What is the difference between Sitecore Pipelines and a Sitecore Event Handlers for a specific event? When should we customise a pipeline and when should we add a new handler?
To me pipelines are about process. Do this, then this. Allowing you to insert and remove processes simply with patch configs. A great example of this is
login user pipeline. Your pipeline would be:
- Log user in
- Identify user in xDB
- Add logging info for user
- Add user to marketing automation for returning customer
It is a process flow that you can reorder and add to/subtract from.
Events are one off, very focused actions. Like item:saved vs item:saving. item:renamed vs item:duplicated. They are extremely focused. Although you could tie many events together in the config, they are not very process oriented. It is more about data manipulation than process.
To add to @Chris Auer, think of it this way:
What is the difference
An event is a reaction to something happening in the system. This could be a user interaction, like
item:created, etc, or it could be raised by another process in the system like
publish:end:remote. And there can be many handlers for a single event, just look at some of the
item: events and how many handlers SXA adds to them.
The key point here is that an event reacts to something else being done in the platform.
A pipeline requires something to start that process, but as Chris mentioned, the pipeline is a pattern that starts with some data and then sends that data through various processors to consume, manipulate or add to that data. So you might think of
mvc.getPageItem pipeline; that pipeline takes the initial data about the page context and each processor does something with that data, from setting the language, trying different methods to resolve the page item to hooking into the Content Testing module.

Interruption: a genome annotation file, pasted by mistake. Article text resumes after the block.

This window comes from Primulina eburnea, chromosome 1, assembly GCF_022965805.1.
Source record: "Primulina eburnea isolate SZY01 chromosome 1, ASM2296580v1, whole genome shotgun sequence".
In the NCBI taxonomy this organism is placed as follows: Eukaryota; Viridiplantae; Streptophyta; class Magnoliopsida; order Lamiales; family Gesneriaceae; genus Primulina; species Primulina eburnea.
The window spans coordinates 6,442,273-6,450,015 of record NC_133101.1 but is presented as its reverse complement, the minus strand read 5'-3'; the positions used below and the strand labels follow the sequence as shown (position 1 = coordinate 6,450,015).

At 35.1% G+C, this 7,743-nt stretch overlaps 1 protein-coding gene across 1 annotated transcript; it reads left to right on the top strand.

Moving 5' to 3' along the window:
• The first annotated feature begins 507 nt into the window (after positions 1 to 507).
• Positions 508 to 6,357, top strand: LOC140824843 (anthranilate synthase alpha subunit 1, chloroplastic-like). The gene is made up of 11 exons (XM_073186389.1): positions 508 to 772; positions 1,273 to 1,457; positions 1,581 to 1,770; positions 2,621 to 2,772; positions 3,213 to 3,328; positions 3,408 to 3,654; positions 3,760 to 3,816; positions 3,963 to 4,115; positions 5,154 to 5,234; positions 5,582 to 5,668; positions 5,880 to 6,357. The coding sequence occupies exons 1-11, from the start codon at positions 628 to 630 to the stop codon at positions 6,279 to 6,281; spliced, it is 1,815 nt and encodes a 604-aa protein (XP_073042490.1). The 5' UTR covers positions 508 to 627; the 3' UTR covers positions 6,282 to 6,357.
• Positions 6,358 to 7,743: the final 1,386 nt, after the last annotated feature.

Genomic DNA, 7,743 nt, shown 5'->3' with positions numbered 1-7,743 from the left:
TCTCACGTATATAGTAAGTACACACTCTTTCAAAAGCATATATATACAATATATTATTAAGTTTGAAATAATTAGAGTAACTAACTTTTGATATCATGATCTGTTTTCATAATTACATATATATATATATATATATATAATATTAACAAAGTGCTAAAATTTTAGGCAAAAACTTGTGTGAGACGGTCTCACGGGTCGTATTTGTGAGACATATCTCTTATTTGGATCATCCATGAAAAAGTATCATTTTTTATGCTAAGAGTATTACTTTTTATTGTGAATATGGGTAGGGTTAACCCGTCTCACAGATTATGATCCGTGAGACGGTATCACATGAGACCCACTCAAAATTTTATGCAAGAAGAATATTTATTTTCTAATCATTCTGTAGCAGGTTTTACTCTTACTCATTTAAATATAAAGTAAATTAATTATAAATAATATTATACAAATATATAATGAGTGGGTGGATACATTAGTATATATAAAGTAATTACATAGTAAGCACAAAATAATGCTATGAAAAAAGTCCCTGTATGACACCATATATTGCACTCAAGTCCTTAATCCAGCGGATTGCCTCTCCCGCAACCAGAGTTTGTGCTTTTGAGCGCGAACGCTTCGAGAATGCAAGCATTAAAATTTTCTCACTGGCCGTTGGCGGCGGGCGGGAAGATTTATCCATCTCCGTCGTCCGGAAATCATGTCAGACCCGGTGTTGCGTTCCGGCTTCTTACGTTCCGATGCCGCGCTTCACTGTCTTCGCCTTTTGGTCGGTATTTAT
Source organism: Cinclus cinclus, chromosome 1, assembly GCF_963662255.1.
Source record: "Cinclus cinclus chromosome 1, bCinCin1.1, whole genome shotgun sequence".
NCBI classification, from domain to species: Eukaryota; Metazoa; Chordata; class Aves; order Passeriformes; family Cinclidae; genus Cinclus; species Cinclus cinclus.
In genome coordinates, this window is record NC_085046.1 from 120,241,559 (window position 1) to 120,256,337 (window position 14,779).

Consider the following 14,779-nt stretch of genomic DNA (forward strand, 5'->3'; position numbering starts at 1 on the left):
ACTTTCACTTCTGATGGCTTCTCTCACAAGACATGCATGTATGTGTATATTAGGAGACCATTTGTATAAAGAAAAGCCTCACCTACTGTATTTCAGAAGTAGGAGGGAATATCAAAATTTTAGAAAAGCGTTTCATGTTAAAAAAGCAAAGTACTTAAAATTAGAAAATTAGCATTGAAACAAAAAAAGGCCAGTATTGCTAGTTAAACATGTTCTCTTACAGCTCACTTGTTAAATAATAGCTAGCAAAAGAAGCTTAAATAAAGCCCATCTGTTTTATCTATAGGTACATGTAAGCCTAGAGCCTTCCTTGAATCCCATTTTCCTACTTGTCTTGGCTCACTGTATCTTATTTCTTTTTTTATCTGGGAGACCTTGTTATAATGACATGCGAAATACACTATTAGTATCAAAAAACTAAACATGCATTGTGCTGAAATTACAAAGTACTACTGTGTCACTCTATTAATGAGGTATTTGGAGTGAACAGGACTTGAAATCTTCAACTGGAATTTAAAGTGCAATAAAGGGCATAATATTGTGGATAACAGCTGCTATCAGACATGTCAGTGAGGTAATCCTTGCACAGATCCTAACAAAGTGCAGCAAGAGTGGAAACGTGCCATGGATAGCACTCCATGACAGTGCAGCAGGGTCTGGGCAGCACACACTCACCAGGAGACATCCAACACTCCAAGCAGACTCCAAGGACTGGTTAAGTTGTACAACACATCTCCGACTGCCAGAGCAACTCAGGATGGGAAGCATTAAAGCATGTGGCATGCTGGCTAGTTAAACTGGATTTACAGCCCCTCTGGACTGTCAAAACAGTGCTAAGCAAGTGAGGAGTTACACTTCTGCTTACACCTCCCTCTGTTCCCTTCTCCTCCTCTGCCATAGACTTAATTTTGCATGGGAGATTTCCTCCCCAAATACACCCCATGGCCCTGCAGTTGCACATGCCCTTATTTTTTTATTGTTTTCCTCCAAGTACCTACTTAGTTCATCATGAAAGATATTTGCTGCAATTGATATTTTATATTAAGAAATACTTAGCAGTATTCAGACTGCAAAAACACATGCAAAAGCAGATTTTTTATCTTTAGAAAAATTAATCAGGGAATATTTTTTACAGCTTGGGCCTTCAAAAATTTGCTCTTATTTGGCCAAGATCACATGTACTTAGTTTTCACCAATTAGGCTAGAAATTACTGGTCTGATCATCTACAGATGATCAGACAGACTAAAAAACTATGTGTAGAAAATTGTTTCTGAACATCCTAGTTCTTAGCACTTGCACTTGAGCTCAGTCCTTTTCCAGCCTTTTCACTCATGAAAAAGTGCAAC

The key for pipelines is that it's processing data.
When should I use event handlers/pipelines
Now we have the distinction, it should be fairly easy to know what you want to use.
If you want to react to an existing event that occurs in the system, you probably want to create an event handler. It is important to remember that hooking into some of the item event handlers can seriously affect your editor performance. You should make sure the code is as performant as you can get it. Don't take shortcuts just because it won't affect the delivery of the site.
As for pipelines, its unusual to create a completely custom pipeline, although it does happen. More often you are hooking into an existing pipeline and adding a processor there. So if you find that you need to change the way something in Sitecore functions, say for example you want to extend the
source property on a
TreeList, then you would be creating a pipeline processor to do that.
I guess the first thing we have to be sure about what we are doing.
Usually, we use events and/or pipelines to decouple process:
In a coupled way of data manipulation/decision, we use mainly 3 different patterns.
1 - Chain of Responsibility: The data flow through every process and one of the process decide if they can handle the process.
2 - Decorator: Every process can change something in the same data.
3 - Composite: Every process add some information to a collection of data, or even to a builder.
The pipeline state a sequence of processes that must be executed in a sequence to produce a result. The sequence of every execution matters.
There are mainly two types of events, the synchronous and the asynchronous.
When a process triggers an asynchronous event it doesn't receive an answer from the triggered event or it can receive a promise that will be fulfilled later.
But events are always very specific to just one thing, while pipelines can have very different steps of implementation.
Using events for querying data is possible. A pipeline is possible too.
To implement a chain of responsability using events or pipeline you have to be able to stop the propagation (avoid that the next process in the pipeline or the next event listener to be executed)
The decorator and the chain of responsability requires a control of se sequence of the processes execution. The pipeline works better here, the event would need a little hack.
But in both cases, you will use a non-canonical implementation. (which is not bad at all)
The pipelines couple the code a litle more than events, because the pipeline must be aware off all the processes that will be executed. In this scenario, the event have a better performance, because the events have no knowledge about how many listeners will be triggered.